By RICK KLEIN With the rollout comes the blowback. And with them both comes the presidential-sized challenge for the not-yet president. It turns out you don’t have to look very hard to find the fault lines in President-elect Barack Obama’s bid for a massive stimulus bill. He tried to scare Congress into acting quickly on Thursday — and more pressure is coming Friday and beyond — but there’s still no measure to act on, or even the outlines of one. Now there may not be one for a while. For the moment, at least, he’s got more to worry about on his left than on his right. (And if leaving Howard Dean feeling snubbed helps sell the package — please explain how that one works.) Democrats in Congress, it turns out, have gotten used to having their own ideas. With more questions being raised about billions and bailouts on Friday, it’s only going to get harder for the Obama sales team. “President-elect Barack Obama’s economic recovery plan ran into crossfire from his own party in Congress on Thursday, suggesting that quick passage of spending programs and tax cuts could require more time and negotiation than Democrats once hoped,” Peter Baker and David M. Herszenhorn report in The New York Times. “Further complicating the picture, Democratic senators said Thursday that they would try to attach legislation to the package that would allow bankruptcy courts to modify home loans, a move Republicans have opposed.” “But the broad support he has enjoyed so far for the basic concept is now being tested as the specifics become clearer,” Baker and Herszenhorn write. “It was a remarkable speech for someone who isn’t president yet and hasn’t revealed the details of his economic rescue plan,” ABC’s Jake Tapper reports. “The most pointed criticism of the plan came from Democrats who objected to Obama’s plans to cut taxes for businesses and for middle class families.” This is not about losing a vote. It’s about losing a weapon. The stimulus package is Obama’s first big legislative push, the one he absolutely cannot afford not to win, on his terms. Winning in style (think 75 or 80 Senate votes) enhances his power when the hard stuff begins. Recall that congressional Democrats had a two-year head-start on Obama in taking control of Washington. In that time, they’ve learned to like pursuing paths of their own — and they remember well what they don’t like. “The Democrat-led Congress is eager to assert some control and is beginning to chafe at the president-elect’s demand for quick approval of a stimulus program pegged at $800 billion and likely to grow,” The Wall Street Journal’s Jonathan Weisman and Greg Hitt report. “The fight could begin to define how Mr. Obama deals with his former senate colleagues. During much of his eight years in office, Mr. Bush dominated Congress in the battle to set the agenda. Mr. Obama will face demand among lawmakers for a more assertive role.” ABC’s George Stephanopoulos sees three main questions defining the debate on Capitol Hill: “1) Can the money get out very, very quickly? 2) Will the spending programs really be temporary? 3) Can this package be targeted to create the most jobs per dollar to get the most bang for the buck?” Was leading with tax cuts the right call? It’s muted the GOP opposition, but hardly made Republicans enthusiastic. And it’s given some Democrats what’s looking like a rallying point. This is what happens when you talk about a tax cut bigger than President Bush’s: “Democrats on Capitol Hill questioned the lengths to which Barack Obama was seeking to win over Republicans,” The Hill’s Alexander Bolton reports. Said House Financial Services Chairman Barney Frank: “I have some difference because I think they may be doing too much tax-cutting and not enough direct spending from the standpoint of immediate job creation.” “Barack Obama got a lesson Thursday from his old Senate Democratic colleagues: a little more time for takeoff could avoid a crash landing of his economic recovery plan,” Politico’s David Rogers reports. “At a closed-door party meeting in the Capitol, top political and economic advisers to the president elect were met with questions and pressure for adjustments to the $775 billion plan if lawmakers are to meet Obama’s schedule of completing passage by mid-February.” Rogers: “In each case, the tone was described as businesslike, more questioning than hostile and even Republicans said later that a plan could jell for all sides. But at this stage Democrats are in too many different places to proceed quickly despite a common belief that action is needed.” Throw this in the mix: “House Speaker Nancy Pelosi (D-Calif.) is urging the incoming Obama administration to stick to its campaign pledge and immediately increase taxes on the wealthiest Americans, a position that President-elect Barack Obama has wavered on since winning election,” per The Washington Post’s Paul Kane. “The individual tax cuts Obama envisions would be permanent. The business tax breaks are meant to be temporary, but you can count on this: Once enacted, some will prove difficult to get rid of,” Scot Lehigh writes in his Boston Globe column. “Even deficit hawks acknowledge that bold action is required in these troubled times. But they rightly say that the focus should be on temporary measures, not permanent (or likely to be permanent) tax cuts. . . . Obama’s bid for bipartisanship will only aggravate our fiscal imbalance — without paying any political dividends when the time comes to get our house in order.” David Brooks isn’t sold — but is plenty sarcastic: “This will be the most complex piece of legislation in American history, and as if the policy content wasn’t complicated enough, Obama also promised to pass it via Immaculate Conception — through a new legislative process that will transform politics. The process, he said, will be totally transparent. There will be no earmarks, no special-interest pleading. In a direct rebuttal to Federalist No. 10, he called on lawmakers to put aside their parochial concerns and pass the measure in weeks,” Brooks writes in his New York Times column. “Maybe Obama can pull this off, but I have my worries. By this time next year, he’ll either be a great president or a broken one,” he writes. Paul Krugman isn’t sold, either: “Mr. Obama’s prescription doesn’t live up to his diagnosis. The economic plan he’s offering isn’t as strong as his language about the economic threat. In fact, it falls well short of what’s needed,” Krugman writes in the Times. “To be sure, a third of a loaf is better than none. But right now we seem to be facing two major economic gaps: the gap between the economy’s potential and its likely performance, and the gap between Mr. Obama’s stern economic rhetoric and his somewhat disappointing economic plan.” On the other side, relative quiet, for now: “Here’s some change you might find hard to believe in,” per ABC’s Jonathan Karl. “Republican congressional leaders Sen. Mitch McConnell, R-Ky., and Rep. John Boehner, R-Ohio, say they like what they are hearing so far on Obama’s economic plans.” Before he can look forward — don’t forget that other pot of money: “Confronted with intense skepticism on Capitol Hill over the $700 billion financial rescue program, Treasury Secretary nominee Timothy F. Geithner and President-elect Barack Obama’s economic team are urgently overhauling the embattled initiative and broadening its scope well beyond Wall Street,” David Cho reports in The Washington Post. “Geithner has been working night and day on the eighth floor of the transition team office in downtown Washington with Lawrence H. Summers and other senior economic advisers to hash out a new approach that would expand the program’s aid to municipalities, small businesses, homeowners and other consumers.” “That challenge is underscored by a report from a congressional oversight panel scheduled to be released today that hammers the outgoing Treasury Department for its handling of the financial rescue, including ‘what appear to be significant gaps in Treasury’s monitoring of the use of taxpayer money,’ ” Cho writes. That report is likely to complicate the politics of bailouts: “The recent refusal of certain private financial institutions to provide any accounting of how they are using taxpayer money undermines public confidence,” the draft of the report says. “For Treasury to advance funds to these institutions without requiring more transparency further erodes the very confidence Treasury seeks to restore.” ABC’s Chris Cuomo asked panel chair Elizabeth Warren, on “Good Morning America,” does Treasury have too much discretion? “Congress may want to take a very hard look at that question,” she said. “I’ll be perfectly blunt with you: I’m shocked that we have to ask these questions.” What will Obama do? “There will be a pretty dramatic change in the program,” ABC’s George Stephanopoulos reported on “GMA.” Always worth recalling: The real big battles are still far into the future. “For Barack Obama, winning a giant economic revival bill in Congress should be the easy part,” the AP’s Jim Kuhnhenn reports. “For now Obama is using his considerable political muscle and public goodwill to leverage a massive stimulus bill — big spending, big tax cuts — to inject adrenaline into an economy in crisis. But he best save a significant part of that political capital if he wants to overhaul so-far politically inviolable programs such as Social Security and Medicare and avert a looming crisis that few Americans now feel or comprehend.” Yet notice how broad the stimulus has become — to include everything from technology in schools to computerized medical records. “If the plan is passed, Obama will get, in one fell swoop, a running start on large swaths of his long-term agenda, the ultimate cost of which no one yet knows,” Time’s Jay Newton-Small reports. So, Obama will sell — leading with labels: “President-elect Barack Obama’s top political aides are adapting their campaign tactics to selling policy, using data from polls and focus groups to shape the debate over a stimulus plan that may cost at least $775 billion,” Bloomberg’s Hans Nichols and Lorraine Woellert report. “David Axelrod, Obama’s chief political adviser, along with campaign media adviser Jim Margolis, are encouraging lawmakers to use the word ‘recovery’ instead of recession and ‘investment’ instead of ‘infrastructure.’ Those recommendations came from focus-group research indicating that such framing would make the package more appealing to voters.” Frank Luntz is a fan: “The language he is using is brilliant because it’s future-focused.” Obama sits down with ABC’s George Stephanopoulos on Sunday’s “This Week,” in an exclusive interview with the president-elect. While Obama watches his left — could it have been a mistake that Howard Dean wasn’t invited to see his successor named? “If he had been asked to go to that event, he would have been there,” Jim Dean, the chairman’s brother, noted twice in an interview with Politico’s Jonathan Martin. Martin: “The conspicuous absence of Howard Dean from Thursday’s press conference announcing Tim Kaine’s appointment as Democratic National Committee chair was no accident, according to Dean loyalists. Rather, they say, it was a reflection of the lack of respect accorded to the outgoing party chairman by the Obama team.” Obama’s line of praise for Dean probably made it worse (since anyone who knew the first thing about it probably laughed out loud): “He launched a 50-state strategy that made Democrats competitive in places they had not been in years, working with my chief of staff, Rahm Emanuel, to give Democrats a majority in the House for the first time in over a decade.” The wheels grind in Illinois: Gov. Rod Blagojevich, D-Ill., could be impeached on Friday. “Paving the way for an unprecedented House vote Friday to impeach Gov. Rod Blagojevich, a legislative panel unanimously approved a scathing report accusing the two-term Democrat of a wide array of offenses, including criminal corruption and wasting taxpayer money,” Rick Pearson and Ray Long report in the Chicago Tribune. “A House vote in favor of impeachment — as predicted by Speaker Michael Madigan –would be the first ever for an Illinois governor and would send the issue to the Senate for a trial.” A hiccup for Roland Burris? “A potentially troublesome new detail emerged about Roland Burris’ controversial U.S. Senate appointment Thursday after a state House panel voted unanimously to recommend Gov. Blagojevich be impeached,” Dave McKinney and Jordan Wilson report in the Chicago Sun-Times. “For the first time, Burris indicated that he asked Blagojevich’s former chief of staff and college classmate, Lon Monk, to relay his interest in the Senate seat to the governor last July or September. . . . That testimony appears to differ from an affidavit Burris submitted to the impeachment panel this week in which he stated he spoke to no ‘representatives’ of the governor about the Senate post prior to Dec. 26.” Obama’s day: A 10:30 am ET press conference at transition headquarters, where he unveils his least intelligently handled pick yet. “As every previous director could attest, succeeding at the helm at the Central Intelligence Agency requires an uneasy balance: being firm enough to impose a White House agenda without inciting a revolt, while winning allegiance at the agency without being co-opted by its bureaucracy,” Mark Mazzetti writes in The New York Times. “For Leon E. Panetta, President-elect Barack Obama’s choice for the job, the task is made even more difficult because of intense pressure on Mr. Obama from members of Congress and outside groups to hold agency officials accountable for counter-terrorism policies in which the C.I.A. played a leading role.” Charlie Cook, on the lack of consultation: “This was more a misstep in congressional relations than a personnel mistake. But good relations with Congress are hugely important, and it will be instructive to see whether the Obama team learns from this goof,” Cook writes in National Journal. “No question, the USS Obama has taken a pair of hits in recent days, but it’s too early to say whether this carefully crafted ship has taken on any water.” Colin Powell’s role will be defined at a 12:15 pm ET press conference Friday, per the transition office: “General Powell and the Presidential Inaugural Committee will hold a press conference at the Mayflower Hotel this afternoon about President-elect Obama’s call to national service.” Gov. Sarah Palin, R-Alaska, keeps up the fight. This from an extraordinary press release Thursday — after her entertaining interview with a documentary filmmaker was posted online: “Governor Sarah Palin today expressed dismay at continuing efforts in the media to take her comments out of context to create adversarial situations. Ironically, the latest media eruption concerning the governor came out of an interview she gave to a filmmaker who is creating a documentary on distortions by the national press.” “Forget moose — Sarah Palin is back in Alaska and training her sights on other big game, from Caroline Kennedy to Tina Fey and Katie Couric,” David Saltonstall reports in the New York Daily News. “In an interview posted Thursday on the Web, the former Republican veep nominee complains that Kennedy’s blue-blood pedigree will get her softball treatment from the press as she chases Hillary Clinton’s U.S. Senate seat.” Could “pragmatic progressive” be the new “compassionate conservative”? ABC’s Teddy Davis notices Obama using the label to describe himself. He didn’t run his letter through spell-check first, but House Judiciary Chairman John Conyers, D-Mich., is organizing opposition to Dr. Sanjay Gupta’s bid to become Surgeon General. (The House, of course, doesn’t get a say in confirmation.) This is called the double standard: “Senate Democratic leaders won’t shut the door on the possibility of seating Democrat Al Franken before the state of Minnesota issues a certificate declaring a winner in the race,” CQ’s Kathleen Hunter reports. “Senate Majority Leader Harry Reid . . . would not commit to waiting until the state issues a certificate, which, under Minnesota law, can only happen once Coleman’s legal contest is resolved.” Reading tea leaves on Caroline: “Her ties to Barack Obama help Caroline Kennedy — but her lack of political experience hurts her chances of being named to the Senate, Gov. Paterson said Thursday,” Kenneth Lovett reports in the New York Daily News. Paterson: “She has areas where’s she’s stronger and areas where she’s not, just like the other candidates.” In a radio interview, Paterson said: “She does not have much political, I mean legislative experience, which is a minus. She has pluses and minuses.” President Bush gets reflective — and maybe restless, too: “After eight years of days carved into five-minute increments, each begun with an update on mortal threats to the nation, President George W. Bush said Thursday that he’s eager for a more carefree life in Dallas He’s just not sure what that will entail,” The Dallas Morning News’ Todd J. Gillman writes. “The routine is gone,” Bush said, relaxing in a high-backed Oval Office chair, sounding wistful and a bit relieved that soon, the burdens will fall to the next president. “Being a type-A personality, I’m confident I’ll be able to fill my days with activities.” And: “I don’t intend to be very political,” Bush said, pivoting to a critique of the Republican Party. “I do know that our party must be broad-gauged, must be for things and not against things.” New idea, out Friday from the Financial Services Forum: “A white paper, commissioned by the Forum, and to be released [Friday] morning, details two innovative programs designed to help stabilize and stimulate American communities struggling with steep budget shortfalls and falling tax revenues.” “The Forum’s white paper proposes ‘structural stimulus.’ That is, new government programs that will not just temporarily boost income or demand, but rather will also address long-standing structural deficiencies in the U.S. economy that impede long-run economic growth.” The Kicker: “That’s called good faith.” — President Bush, explaining to a group of children that he hasn’t seen his new house in Dallas yet (he left that task to Laura). “Katie, you’re not the center of everyone’s universe.” — Sarah Palin, on Katie Couric.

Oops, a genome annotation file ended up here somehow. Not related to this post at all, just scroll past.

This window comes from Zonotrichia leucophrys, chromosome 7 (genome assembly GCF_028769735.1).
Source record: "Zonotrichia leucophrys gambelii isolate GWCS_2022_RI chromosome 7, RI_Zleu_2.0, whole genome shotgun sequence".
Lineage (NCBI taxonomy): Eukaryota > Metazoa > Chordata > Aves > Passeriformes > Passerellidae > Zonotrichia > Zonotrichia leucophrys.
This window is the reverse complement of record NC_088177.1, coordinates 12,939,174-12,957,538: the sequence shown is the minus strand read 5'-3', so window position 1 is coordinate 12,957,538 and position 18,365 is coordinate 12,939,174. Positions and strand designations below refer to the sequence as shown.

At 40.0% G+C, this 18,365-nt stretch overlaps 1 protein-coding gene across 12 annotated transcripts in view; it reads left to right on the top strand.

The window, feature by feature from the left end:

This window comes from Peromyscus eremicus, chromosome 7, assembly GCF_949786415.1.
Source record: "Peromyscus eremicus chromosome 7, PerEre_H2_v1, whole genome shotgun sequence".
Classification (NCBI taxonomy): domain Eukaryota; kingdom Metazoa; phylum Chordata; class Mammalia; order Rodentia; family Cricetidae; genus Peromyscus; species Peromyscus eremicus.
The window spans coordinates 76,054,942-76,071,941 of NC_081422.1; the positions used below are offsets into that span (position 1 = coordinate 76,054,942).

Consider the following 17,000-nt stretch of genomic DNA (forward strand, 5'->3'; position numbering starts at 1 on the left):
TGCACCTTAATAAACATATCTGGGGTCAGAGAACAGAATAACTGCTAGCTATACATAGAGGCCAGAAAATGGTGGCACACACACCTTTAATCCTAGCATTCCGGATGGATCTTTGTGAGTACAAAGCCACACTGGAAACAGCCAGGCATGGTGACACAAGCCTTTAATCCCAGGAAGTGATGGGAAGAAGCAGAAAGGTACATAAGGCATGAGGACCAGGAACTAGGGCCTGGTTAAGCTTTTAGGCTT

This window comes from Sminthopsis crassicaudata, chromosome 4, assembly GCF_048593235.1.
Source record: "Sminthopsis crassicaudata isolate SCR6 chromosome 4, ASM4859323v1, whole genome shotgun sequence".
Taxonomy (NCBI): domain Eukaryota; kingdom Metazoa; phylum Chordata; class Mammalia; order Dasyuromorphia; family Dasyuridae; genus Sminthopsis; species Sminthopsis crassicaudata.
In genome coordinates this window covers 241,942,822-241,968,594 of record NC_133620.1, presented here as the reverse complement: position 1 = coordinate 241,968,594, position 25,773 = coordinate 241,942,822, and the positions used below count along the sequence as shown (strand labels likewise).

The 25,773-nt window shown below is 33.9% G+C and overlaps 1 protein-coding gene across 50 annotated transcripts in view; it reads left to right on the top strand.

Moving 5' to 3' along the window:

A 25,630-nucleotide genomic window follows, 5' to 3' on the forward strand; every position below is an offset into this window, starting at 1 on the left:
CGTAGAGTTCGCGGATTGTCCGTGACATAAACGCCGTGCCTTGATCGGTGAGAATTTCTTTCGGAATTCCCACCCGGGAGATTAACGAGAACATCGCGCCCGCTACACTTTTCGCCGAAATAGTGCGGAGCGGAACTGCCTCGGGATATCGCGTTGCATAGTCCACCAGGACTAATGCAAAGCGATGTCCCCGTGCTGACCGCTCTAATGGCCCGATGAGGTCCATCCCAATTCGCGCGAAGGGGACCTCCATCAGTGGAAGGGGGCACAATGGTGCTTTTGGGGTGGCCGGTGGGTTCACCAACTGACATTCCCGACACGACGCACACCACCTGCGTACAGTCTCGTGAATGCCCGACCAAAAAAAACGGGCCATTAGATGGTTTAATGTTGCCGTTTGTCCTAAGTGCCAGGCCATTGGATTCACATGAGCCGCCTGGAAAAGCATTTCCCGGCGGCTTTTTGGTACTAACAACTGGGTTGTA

Bookmark the link below to get The Note’s daily morning analysis:
http://blogs.abcnews.com/thenote/the_note/index.html For up-to-the-minute political updates check out The Note’s blog . . . all day every day:
http://blogs.abcnews.com/thenote/ Follow The Note blog on Twitter: http://twitter.com/thenote